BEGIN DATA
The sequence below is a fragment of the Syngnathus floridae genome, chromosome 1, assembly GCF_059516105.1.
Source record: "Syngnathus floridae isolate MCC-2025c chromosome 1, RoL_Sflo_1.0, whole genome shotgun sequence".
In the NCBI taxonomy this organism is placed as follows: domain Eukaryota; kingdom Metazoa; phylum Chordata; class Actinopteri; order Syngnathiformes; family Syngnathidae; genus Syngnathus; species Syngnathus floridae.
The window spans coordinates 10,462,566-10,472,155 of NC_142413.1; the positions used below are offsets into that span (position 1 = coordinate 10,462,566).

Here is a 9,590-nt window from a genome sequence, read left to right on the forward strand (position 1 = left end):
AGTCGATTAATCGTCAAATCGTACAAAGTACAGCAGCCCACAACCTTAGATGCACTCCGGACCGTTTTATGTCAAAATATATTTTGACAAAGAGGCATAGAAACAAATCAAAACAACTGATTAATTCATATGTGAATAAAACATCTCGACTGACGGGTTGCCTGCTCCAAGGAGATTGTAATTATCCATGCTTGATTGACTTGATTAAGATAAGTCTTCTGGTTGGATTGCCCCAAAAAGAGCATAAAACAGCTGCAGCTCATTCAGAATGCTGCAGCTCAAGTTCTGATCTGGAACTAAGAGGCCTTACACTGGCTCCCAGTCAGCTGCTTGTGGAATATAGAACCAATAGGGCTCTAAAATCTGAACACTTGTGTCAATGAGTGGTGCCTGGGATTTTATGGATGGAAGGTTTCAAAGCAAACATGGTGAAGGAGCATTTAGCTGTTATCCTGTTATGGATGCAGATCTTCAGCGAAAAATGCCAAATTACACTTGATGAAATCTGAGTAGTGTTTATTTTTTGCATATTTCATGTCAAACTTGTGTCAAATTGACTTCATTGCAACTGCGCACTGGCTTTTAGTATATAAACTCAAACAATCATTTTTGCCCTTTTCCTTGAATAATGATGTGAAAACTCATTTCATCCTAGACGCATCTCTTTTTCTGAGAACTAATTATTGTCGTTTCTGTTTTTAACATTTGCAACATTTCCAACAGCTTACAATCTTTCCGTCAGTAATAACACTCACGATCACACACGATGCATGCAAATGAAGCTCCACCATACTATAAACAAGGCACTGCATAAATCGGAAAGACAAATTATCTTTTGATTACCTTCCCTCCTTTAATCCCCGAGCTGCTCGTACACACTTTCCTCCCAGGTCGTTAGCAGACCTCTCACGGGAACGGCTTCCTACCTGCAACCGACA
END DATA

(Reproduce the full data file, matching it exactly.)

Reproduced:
The sequence below is a fragment of the Syngnathus floridae genome, chromosome 1, assembly GCF_059516105.1.
Source record: "Syngnathus floridae isolate MCC-2025c chromosome 1, RoL_Sflo_1.0, whole genome shotgun sequence".
In the NCBI taxonomy this organism is placed as follows: domain Eukaryota; kingdom Metazoa; phylum Chordata; class Actinopteri; order Syngnathiformes; family Syngnathidae; genus Syngnathus; species Syngnathus floridae.
The window spans coordinates 10,462,566-10,472,155 of NC_142413.1; the positions used below are offsets into that span (position 1 = coordinate 10,462,566).

Here is a 9,590-nt window from a genome sequence, read left to right on the forward strand (position 1 = left end):
AGTCGATTAATCGTCAAATCGTACAAAGTACAGCAGCCCACAACCTTAGATGCACTCCGGACCGTTTTATGTCAAAATATATTTTGACAAAGAGGCATAGAAACAAATCAAAACAACTGATTAATTCATATGTGAATAAAACATCTCGACTGACGGGTTGCCTGCTCCAAGGAGATTGTAATTATCCATGCTTGATTGACTTGATTAAGATAAGTCTTCTGGTTGGATTGCCCCAAAAAGAGCATAAAACAGCTGCAGCTCATTCAGAATGCTGCAGCTCAAGTTCTGATCTGGAACTAAGAGGCCTTACACTGGCTCCCAGTCAGCTGCTTGTGGAATATAGAACCAATAGGGCTCTAAAATCTGAACACTTGTGTCAATGAGTGGTGCCTGGGATTTTATGGATGGAAGGTTTCAAAGCAAACATGGTGAAGGAGCATTTAGCTGTTATCCTGTTATGGATGCAGATCTTCAGCGAAAAATGCCAAATTACACTTGATGAAATCTGAGTAGTGTTTATTTTTTGCATATTTCATGTCAAACTTGTGTCAAATTGACTTCATTGCAACTGCGCACTGGCTTTTAGTATATAAACTCAAACAATCATTTTTGCCCTTTTCCTTGAATAATGATGTGAAAACTCATTTCATCCTAGACGCATCTCTTTTTCTGAGAACTAATTATTGTCGTTTCTGTTTTTAACATTTGCAACATTTCCAACAGCTTACAATCTTTCCGTCAGTAATAACACTCACGATCACACACGATGCATGCAAATGAAGCTCCACCATACTATAAACAAGGCACTGCATAAATCGGAAAGACAAATTATCTTTTGATTACCTTCCCTCCTTTAATCCCCGAGCTGCTCGTACACACTTTCCTCCCAGGTCGTTAGCAGACCTCTCACGGGAACGGCTTCCTACCTGCAACCGACA